Souf Qum, circa 1915

6'6" x 4'3"

Souf Qum, circa 1915:  6'6" x 4'3"

Souf Qum, circa 1915:  6'6" x 4'3"
Souf Qum, circa 1915:  6'6" x 4'3"
Souf Qum, circa 1915:  6'6" x 4'3"
Souf Qum, circa 1915:  6'6" x 4'3"
Souf Qum, circa 1915:  6'6" x 4'3"
Souf Qum, circa 1915:  6'6" x 4'3"
Souf Qum, circa 1915:  6'6" x 4'3"
Souf Qum, circa 1915:  6'6" x 4'3"
NameSouf Qum, circa 1915
Size in feet6'6" x 4'3"
Size in meters1.98 x 1.30
Pile (Fiber & Yarns Used)100% Pure Silk
Type of fabricationHand-knotted
Type of knotsSenneh (asymmetric)
Country Made InIran
Design OriginPersian
ConditionSemi-antique, very good condition
Carpet IDk1039
CUSTOM SIZES AVAILABLE BY SPECIAL ORDER
PLEASE CONTACT US Sizes are approximate. Photographs are not necessarily exact for color.
New rugs are of the highest quality in their category and are handpicked overseas by the Bashir family.
A Brief History of Qum Rugs

Qum CarpetsQum rugs, also known as Ghoum, Gom, Qom, Qoum, Kum or Koum, are woven in workshops of Qom, a city located in northwest central Iran. Since rug production did not begin in Qom until the 1930s, Qom doesn't have any traditional designs of its own. Qom weavers prefer to weave the most favorable designs of other Persian weaving groups and sometimes Caucasian weaving groups and adjusting these designs to their own taste. It is possible for Qom rugs to be mistaken with Kashan or Esfahan rugs. However, they will not be mistaken with Tabriz rugs because Qum, Kashan and Esfahan rugs are woven with the asymmetric (Persian) knot and Tabriz rugs are woven with the symmetric (Turkish) knot.

All silk, part silk/part wool, and kork (fine wool taken from the belly of sheep) Qom rugs are very well-known in Iran and abroad. The foundation of Qum rugs could be either cotton or silk. Most Qum rugs have curvilinear patterns and very elaborate floral motifs with intricate leaves and vines. As mentioned above the designs are varied, taken from different weaving groups. Some designs used in Qum rugs consist of vase, moharramaat, mir-i-boteh, zell-i sultan, panelled garden, hunting, tree-of-life, pictorial, Shah Abbassi melallion-and-corner with usually a circular medallion, all-over Shah Abbasi, medallion with open field, medallions resembling the famous Esfahan Sheikh Lotfollah medallion, prayer and all-over gul farangi (roses).

The gul farangi motif seems to be a popular motif also used in vase, tree-of-life, and zell-i sultan designs. A panelled design containing very different motifs in each compartment is also common; the motifs inside the compartments can consist of pictorials, vases, hunting scenes, and botehs all in one rug.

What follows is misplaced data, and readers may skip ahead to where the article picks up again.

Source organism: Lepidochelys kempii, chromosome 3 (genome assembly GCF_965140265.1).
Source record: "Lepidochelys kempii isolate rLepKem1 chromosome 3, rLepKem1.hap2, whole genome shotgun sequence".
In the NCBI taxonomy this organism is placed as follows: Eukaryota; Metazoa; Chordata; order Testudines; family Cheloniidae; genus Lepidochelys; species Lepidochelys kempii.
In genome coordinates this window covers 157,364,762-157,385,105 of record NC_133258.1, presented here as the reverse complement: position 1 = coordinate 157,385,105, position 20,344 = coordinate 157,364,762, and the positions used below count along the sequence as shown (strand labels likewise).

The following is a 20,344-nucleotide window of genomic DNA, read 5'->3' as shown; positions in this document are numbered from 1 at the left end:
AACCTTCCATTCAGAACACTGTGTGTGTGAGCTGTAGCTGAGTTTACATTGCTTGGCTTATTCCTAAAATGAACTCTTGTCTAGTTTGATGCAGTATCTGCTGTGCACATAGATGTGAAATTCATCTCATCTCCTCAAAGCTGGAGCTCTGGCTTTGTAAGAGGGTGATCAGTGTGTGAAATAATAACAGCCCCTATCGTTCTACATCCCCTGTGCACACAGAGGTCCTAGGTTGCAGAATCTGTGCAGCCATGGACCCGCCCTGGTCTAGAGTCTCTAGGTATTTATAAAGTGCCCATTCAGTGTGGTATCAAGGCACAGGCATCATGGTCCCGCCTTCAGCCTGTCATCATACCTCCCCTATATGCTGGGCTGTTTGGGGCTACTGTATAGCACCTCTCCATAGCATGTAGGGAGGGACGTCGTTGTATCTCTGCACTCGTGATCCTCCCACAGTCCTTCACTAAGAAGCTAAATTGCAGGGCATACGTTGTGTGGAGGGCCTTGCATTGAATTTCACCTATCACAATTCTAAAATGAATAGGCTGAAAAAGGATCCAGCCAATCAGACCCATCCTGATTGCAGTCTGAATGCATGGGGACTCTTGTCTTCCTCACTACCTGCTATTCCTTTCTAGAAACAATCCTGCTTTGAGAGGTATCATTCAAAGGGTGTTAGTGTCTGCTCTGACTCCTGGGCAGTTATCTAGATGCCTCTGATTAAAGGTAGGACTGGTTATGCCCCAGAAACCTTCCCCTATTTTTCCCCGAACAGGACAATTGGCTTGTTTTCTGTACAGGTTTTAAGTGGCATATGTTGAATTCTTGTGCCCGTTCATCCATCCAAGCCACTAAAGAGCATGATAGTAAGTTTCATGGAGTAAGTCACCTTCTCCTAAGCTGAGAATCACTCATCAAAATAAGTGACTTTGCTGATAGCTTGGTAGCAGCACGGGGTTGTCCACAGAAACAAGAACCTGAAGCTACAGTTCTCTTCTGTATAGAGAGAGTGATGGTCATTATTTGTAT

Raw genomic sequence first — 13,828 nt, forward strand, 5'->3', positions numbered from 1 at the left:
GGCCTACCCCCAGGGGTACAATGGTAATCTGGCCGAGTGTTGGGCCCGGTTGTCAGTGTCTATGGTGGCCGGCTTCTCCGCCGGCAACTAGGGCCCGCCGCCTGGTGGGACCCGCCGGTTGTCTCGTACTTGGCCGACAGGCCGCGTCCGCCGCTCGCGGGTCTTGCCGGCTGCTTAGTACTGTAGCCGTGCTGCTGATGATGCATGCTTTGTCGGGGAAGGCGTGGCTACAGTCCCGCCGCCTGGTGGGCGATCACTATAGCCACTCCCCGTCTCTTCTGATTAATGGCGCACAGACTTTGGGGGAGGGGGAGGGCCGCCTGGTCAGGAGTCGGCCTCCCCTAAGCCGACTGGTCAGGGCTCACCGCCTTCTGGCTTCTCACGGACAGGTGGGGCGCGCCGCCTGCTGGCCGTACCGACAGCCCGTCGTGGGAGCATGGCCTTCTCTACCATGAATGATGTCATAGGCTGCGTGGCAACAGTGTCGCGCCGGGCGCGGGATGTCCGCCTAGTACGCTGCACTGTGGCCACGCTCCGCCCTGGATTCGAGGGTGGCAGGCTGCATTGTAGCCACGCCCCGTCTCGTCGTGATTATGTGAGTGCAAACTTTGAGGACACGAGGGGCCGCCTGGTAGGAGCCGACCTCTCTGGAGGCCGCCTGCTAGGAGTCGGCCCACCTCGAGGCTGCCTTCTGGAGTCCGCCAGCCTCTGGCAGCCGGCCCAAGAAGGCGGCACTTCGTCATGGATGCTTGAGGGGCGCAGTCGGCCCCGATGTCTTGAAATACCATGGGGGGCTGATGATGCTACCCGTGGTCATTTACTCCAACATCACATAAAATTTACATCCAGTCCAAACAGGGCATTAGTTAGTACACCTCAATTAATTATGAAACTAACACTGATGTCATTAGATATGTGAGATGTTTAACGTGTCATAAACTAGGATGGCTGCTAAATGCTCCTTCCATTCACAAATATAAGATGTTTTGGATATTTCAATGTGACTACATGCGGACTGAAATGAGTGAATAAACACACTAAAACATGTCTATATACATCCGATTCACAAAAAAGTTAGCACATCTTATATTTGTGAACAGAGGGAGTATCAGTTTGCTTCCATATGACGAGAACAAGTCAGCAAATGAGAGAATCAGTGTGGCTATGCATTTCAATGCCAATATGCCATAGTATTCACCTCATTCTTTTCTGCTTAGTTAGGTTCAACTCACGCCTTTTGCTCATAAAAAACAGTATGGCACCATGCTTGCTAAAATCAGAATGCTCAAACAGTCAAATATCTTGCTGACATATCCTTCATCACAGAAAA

The colors used in Qum rugs are as diverse as the designs. The overall appearance could either be pale with background and border colors such as ivory, champagne, turquoise and light green, or it could be dark with background colors such as dark blue and even sometimes red. Red, blue and green are also used as motif colors. Other commonly used colors in Qum rugs are mushroom, rose, gold, yellow ocher and orange orcher. To learn more about iranian rugs, please visit our Persian Rugs section.

Sources and inspiration: B?rinstain, Val?rie, et al. L'art du tapis dans le monde (The art of carpets in the world). Paris: Meng?s, 1996. Print.; Jerrehian Jr., Aram K.A. Oriental Rug Primer. Philadelphia: Running Press, 1980. Print.; Herbert, Janice Summers. Oriental Rugs, New York: Macmillan, 1982. Print.; Hackmack, Adolf. Chinese Carpets and Rugs, Rutland and Tokyo: Tuttle, 1980. Print. ; De Moubray, Amicia, and David Black. Carpets for the home, London: Laurence King Publishing, 1999. Print.; Jacobsen, Charles. Oriental Rugs A Complete Guide, Rutland and Tokyo: Tuttle, 1962. Print.; Bashir, S. (n.d.). Personal interview.; Web site sources and dates of consultation vary (to be confirmed). Without prejudice to official usage.

About Antique Rugs

"Antique" refers to carpets at least 100 years old, whereas rugs between 50 and 99 years of age are classified as "semi-antique".

Typically crafted with hand-spun wool and eco-friendly organic dyes, old carpets have a more luminous surface, creating an illusion of depth. Newer pieces are rarely able to capture the patina and character of an antique, which can add warmth to even the most pristine and minimalist spaces.

Oriental & Persian carpet designs began to change at the turn of the 20th century, as Western influence expanded across the Middle East. The authenticity of the unique designs produced by local cultures declined with the introduction of larger-scale production that aimed to accommodate foreign tastes. Preserving the traditional techniques involved in the craft also became more challenging following the effects of the Industrial Revolution.

Tips for Collectors
  • Antique rugs are made of wool, cotton and silk. New rugs can be made from a variety of fibers, both natural and synthetic, including wool, cotton and silk, but also silk blends, faux silk (often called "Art Silk" or "artificial silk"), mercerized cotton and olefin.

  • If a rug has signs of wear but still looks vibrant, this is an indication that it is a genuine antique.

  • For insurance purposes, you should always obtain a certificate of authenticity from the dealer. This document should include the size, origin, age, style, materials, knot density, condition and estimated retail value of the carpet.

  • An authentic antique will not have a brand name associated with it, nor will it be hand-tufted.

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